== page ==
Tuesday, February 16, 2010
Mardi Gras and Fastnachts in February
Today is 'Mardi Gras', the day before Ash Wednesday, marking the beginning of the 40 days of Lent. In the past few years, I have been exposed to a number of new traditions related to this Festival. The first of these is the tradition of the 'Fastnacht.' 'Fastnacht' translated into English strictly speaking is 'Fast Night', but 'Night' in this context means 'Eve'. The word itself translates as the 'Eve before the Fast' but is the name given to the traditional doughnuts made by Pennsylvania Germans for Shrove Tuesday.
The actual name of the Feast Day in German is Fasnachttag, or 'Eve of the Day of Fasting'. It is said that the origin of the tradition of making doughnuts on Shrove Tuesday was to use all the lard before Lent with its rather stringent dietary restrictions.
Fastnachts are NOT ordinary doughnuts and no one should mistake 'fast' for 'fast food'. They are made by hand and contain potatoes as well as flour. It is the addition of the potatoes that makes them unique.
Here is a very traditional recipe for Fastnachts, using yeast:
2 cups scalded milk
1/2 cup lard
1 cup mashed potatoes
2 teaspoons salt
3/4 cup sugar
2 eggs, beaten well
1 packet of yeast
7 cups flour
Scald milk, adding mashed potatoes, sugar, salt and lard. (If you do not like lard, you can substitute melted butter but lard would be the MOST traditional ingredient.) Cool mixture until it is lukewarm. Add beaten eggs, then add yeast and sufficient flour to make a soft dough. Knead well and place in a greased bowl. Cover with a clean cloth and allow dough to rise for about 1 1/2 hours. Roll dough to 1/4 thickness, then place it on a cloth. Allow the dough to rise again until it has doubled in size. Use a cutter or knife to shape into round doughnuts or triangles. Fry in hot fat.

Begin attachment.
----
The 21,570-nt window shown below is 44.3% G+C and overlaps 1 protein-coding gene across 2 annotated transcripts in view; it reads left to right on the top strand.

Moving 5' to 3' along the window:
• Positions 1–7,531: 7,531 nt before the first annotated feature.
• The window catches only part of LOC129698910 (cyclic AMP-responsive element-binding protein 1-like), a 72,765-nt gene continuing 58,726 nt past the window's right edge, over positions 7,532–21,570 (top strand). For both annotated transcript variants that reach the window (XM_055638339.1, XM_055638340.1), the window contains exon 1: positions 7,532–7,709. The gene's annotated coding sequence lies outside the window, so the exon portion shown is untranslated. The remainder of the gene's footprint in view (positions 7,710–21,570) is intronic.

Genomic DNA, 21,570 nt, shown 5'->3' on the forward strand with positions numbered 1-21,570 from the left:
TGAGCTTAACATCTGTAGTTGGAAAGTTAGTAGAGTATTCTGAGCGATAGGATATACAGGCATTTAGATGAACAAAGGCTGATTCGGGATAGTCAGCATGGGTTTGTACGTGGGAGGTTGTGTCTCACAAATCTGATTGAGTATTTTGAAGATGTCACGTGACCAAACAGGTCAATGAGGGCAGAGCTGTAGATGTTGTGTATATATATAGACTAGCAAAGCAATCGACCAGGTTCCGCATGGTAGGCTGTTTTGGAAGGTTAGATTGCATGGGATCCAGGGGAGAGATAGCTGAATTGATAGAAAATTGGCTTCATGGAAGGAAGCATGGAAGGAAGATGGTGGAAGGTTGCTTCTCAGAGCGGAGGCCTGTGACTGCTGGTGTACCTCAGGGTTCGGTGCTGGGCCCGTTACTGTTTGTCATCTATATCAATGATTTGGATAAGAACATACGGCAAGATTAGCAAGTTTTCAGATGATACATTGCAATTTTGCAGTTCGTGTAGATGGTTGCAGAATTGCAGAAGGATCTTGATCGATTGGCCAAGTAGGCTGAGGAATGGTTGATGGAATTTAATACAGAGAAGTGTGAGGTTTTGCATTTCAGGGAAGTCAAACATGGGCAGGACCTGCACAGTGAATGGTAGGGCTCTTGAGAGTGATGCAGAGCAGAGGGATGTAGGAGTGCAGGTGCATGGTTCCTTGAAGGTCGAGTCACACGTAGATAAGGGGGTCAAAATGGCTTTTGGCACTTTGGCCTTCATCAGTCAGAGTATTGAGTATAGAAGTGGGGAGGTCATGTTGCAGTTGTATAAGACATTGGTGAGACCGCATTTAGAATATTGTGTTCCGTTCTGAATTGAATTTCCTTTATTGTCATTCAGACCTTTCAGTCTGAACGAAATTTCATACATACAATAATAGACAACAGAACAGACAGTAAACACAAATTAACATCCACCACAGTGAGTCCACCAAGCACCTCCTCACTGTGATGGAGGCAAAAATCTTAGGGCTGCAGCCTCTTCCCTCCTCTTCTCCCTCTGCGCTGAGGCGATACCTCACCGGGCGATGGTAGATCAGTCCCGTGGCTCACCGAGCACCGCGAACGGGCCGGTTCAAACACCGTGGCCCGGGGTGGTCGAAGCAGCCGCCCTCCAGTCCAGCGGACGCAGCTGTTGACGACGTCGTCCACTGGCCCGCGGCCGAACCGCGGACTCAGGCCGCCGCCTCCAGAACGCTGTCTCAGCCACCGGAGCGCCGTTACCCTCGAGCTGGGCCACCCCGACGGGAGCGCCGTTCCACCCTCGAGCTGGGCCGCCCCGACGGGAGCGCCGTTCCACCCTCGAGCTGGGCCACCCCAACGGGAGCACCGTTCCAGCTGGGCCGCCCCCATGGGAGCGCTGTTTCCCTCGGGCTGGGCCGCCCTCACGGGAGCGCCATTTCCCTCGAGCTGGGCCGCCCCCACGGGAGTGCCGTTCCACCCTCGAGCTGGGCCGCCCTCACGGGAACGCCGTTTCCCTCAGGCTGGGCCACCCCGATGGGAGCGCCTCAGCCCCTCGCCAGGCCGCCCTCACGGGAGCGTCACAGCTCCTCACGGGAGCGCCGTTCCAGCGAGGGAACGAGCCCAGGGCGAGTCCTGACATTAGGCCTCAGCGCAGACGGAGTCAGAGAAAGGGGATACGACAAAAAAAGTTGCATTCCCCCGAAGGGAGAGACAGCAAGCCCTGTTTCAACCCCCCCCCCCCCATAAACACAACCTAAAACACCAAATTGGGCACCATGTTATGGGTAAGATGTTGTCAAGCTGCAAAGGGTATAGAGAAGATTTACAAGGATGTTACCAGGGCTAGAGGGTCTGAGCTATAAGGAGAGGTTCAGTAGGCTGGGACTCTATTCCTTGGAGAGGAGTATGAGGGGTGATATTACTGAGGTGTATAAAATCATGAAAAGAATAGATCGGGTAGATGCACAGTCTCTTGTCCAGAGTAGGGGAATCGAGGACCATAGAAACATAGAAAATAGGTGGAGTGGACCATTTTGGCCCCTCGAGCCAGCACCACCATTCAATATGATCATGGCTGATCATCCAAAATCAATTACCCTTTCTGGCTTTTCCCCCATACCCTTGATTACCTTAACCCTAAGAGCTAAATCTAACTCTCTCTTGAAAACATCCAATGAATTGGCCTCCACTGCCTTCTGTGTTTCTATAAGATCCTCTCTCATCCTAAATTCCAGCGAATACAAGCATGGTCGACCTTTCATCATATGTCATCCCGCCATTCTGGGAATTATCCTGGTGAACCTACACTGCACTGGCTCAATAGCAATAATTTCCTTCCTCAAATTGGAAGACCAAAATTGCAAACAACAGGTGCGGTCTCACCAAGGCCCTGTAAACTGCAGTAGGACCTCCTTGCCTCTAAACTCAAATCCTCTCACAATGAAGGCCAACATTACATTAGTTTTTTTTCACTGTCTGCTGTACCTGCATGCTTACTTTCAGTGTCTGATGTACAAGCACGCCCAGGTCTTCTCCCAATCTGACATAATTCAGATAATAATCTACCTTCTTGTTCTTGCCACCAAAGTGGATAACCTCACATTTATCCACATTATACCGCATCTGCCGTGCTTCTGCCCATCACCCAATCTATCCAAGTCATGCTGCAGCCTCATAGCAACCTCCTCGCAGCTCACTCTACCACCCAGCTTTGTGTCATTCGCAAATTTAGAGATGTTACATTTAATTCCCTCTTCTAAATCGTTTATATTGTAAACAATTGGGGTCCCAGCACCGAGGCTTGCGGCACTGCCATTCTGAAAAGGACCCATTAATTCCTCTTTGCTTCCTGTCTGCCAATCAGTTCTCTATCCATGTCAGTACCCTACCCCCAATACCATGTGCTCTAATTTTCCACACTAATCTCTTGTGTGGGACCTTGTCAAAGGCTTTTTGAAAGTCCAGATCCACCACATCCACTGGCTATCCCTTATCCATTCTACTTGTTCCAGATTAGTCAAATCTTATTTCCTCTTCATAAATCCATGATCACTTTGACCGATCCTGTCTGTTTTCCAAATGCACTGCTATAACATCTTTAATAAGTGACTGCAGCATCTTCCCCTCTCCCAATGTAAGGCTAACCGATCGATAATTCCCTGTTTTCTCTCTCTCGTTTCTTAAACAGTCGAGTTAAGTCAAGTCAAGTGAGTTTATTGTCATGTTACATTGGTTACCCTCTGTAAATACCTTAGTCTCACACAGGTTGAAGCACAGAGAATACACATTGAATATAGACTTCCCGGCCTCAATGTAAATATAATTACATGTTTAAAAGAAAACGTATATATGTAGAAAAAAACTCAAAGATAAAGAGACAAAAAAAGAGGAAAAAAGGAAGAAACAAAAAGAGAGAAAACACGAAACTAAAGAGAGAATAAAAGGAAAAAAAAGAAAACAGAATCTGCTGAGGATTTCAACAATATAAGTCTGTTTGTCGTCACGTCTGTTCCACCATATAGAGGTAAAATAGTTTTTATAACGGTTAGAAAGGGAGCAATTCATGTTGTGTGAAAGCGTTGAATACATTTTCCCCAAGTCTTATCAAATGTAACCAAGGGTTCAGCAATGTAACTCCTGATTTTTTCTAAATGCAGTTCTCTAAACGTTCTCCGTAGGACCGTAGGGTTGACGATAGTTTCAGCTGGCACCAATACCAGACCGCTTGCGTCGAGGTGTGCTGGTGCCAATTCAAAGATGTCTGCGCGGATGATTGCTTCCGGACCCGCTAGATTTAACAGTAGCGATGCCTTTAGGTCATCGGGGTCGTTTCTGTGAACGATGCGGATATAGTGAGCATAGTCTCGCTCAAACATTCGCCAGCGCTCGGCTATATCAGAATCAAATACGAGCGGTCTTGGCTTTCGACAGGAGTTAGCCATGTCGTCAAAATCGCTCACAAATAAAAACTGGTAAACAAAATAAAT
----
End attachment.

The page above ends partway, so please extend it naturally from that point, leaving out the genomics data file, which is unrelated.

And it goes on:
For those who do not have the patience to wait for bread to rise as well as those who are not very keen on lard as an ingredient, here is a fairly traditional contemporary Fastnacht Recipe:
2 1/2 cups hot mashed potatoes
1 cup Milk
3 beaten eggs
2 tablespoons melted butter
2 cups sugar
2 tablespoons baking powder
5 cups flour.
Combine all ingredients except for the flour thoroughly, then add the flour slowly. When thoroughly mixed, divide the dough into two parts. Roll to 1/2 inch thickness and cut with a doughnut cutter, a biscuit cutter or a glass. You can use a knife to cut the dough into triangles as well. Deep fry in oil or hot fat.
Serve with sugar or molasses.
Note from Freyashawk: When I have had Fastnachts, I have made my own mixture of confectioner's sugar, cinnamon, clove and cardamon to dust the surface of the Fastnacht. I usually heat the Fastnacht slightly before dusting the surface with the spiced sugar. The first time I had a Fastnacht, I was not impressed, as I thought of it as a rather heavy doughnut somewhat lacking in sweetness. It was when I had my second Fastnacht that I began to appreciate the unique flavour and texture.
They now have become a part of my own tradition for the season.
I have been told that there is another Pennsylvania Dutch tradition with respect to Fastnachts. The person who awakens last on Shrove Tuesday is called the 'Fastnacht' and there is some derision attached to this appellation.